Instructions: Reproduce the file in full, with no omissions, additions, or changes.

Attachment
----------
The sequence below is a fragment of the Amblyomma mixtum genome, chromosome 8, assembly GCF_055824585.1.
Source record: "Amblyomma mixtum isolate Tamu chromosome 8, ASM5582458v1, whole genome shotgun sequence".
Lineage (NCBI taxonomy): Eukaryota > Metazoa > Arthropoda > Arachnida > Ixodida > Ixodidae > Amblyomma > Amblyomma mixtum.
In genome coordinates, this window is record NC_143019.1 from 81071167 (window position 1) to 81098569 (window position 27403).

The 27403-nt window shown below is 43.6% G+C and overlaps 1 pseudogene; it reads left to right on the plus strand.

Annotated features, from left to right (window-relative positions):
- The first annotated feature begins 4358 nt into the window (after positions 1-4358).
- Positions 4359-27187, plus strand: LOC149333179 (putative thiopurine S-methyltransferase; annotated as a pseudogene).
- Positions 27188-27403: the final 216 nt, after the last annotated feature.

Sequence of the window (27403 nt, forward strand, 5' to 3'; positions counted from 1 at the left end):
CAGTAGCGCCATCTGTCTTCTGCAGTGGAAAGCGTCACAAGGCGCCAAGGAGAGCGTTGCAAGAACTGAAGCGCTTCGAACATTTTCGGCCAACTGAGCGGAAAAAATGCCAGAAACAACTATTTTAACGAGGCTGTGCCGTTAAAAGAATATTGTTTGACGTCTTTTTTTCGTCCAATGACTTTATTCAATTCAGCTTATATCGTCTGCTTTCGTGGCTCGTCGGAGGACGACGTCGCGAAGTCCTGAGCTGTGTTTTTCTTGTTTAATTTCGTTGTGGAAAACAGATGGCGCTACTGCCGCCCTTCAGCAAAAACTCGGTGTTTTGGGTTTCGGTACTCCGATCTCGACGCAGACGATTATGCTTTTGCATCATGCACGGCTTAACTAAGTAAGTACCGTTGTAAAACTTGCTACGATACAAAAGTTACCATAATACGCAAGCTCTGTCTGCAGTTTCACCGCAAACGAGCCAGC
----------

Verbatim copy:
The sequence below is a fragment of the Amblyomma mixtum genome, chromosome 8, assembly GCF_055824585.1.
Source record: "Amblyomma mixtum isolate Tamu chromosome 8, ASM5582458v1, whole genome shotgun sequence".
Lineage (NCBI taxonomy): Eukaryota > Metazoa > Arthropoda > Arachnida > Ixodida > Ixodidae > Amblyomma > Amblyomma mixtum.
In genome coordinates, this window is record NC_143019.1 from 81071167 (window position 1) to 81098569 (window position 27403).

The 27403-nt window shown below is 43.6% G+C and overlaps 1 pseudogene; it reads left to right on the plus strand.

Annotated features, from left to right (window-relative positions):
- The first annotated feature begins 4358 nt into the window (after positions 1-4358).
- Positions 4359-27187, plus strand: LOC149333179 (putative thiopurine S-methyltransferase; annotated as a pseudogene).
- Positions 27188-27403: the final 216 nt, after the last annotated feature.

Sequence of the window (27403 nt, forward strand, 5' to 3'; positions counted from 1 at the left end):
CAGTAGCGCCATCTGTCTTCTGCAGTGGAAAGCGTCACAAGGCGCCAAGGAGAGCGTTGCAAGAACTGAAGCGCTTCGAACATTTTCGGCCAACTGAGCGGAAAAAATGCCAGAAACAACTATTTTAACGAGGCTGTGCCGTTAAAAGAATATTGTTTGACGTCTTTTTTTCGTCCAATGACTTTATTCAATTCAGCTTATATCGTCTGCTTTCGTGGCTCGTCGGAGGACGACGTCGCGAAGTCCTGAGCTGTGTTTTTCTTGTTTAATTTCGTTGTGGAAAACAGATGGCGCTACTGCCGCCCTTCAGCAAAAACTCGGTGTTTTGGGTTTCGGTACTCCGATCTCGACGCAGACGATTATGCTTTTGCATCATGCACGGCTTAACTAAGTAAGTACCGTTGTAAAACTTGCTACGATACAAAAGTTACCATAATACGCAAGCTCTGTCTGCAGTTTCACCGCAAACGAGCCAGC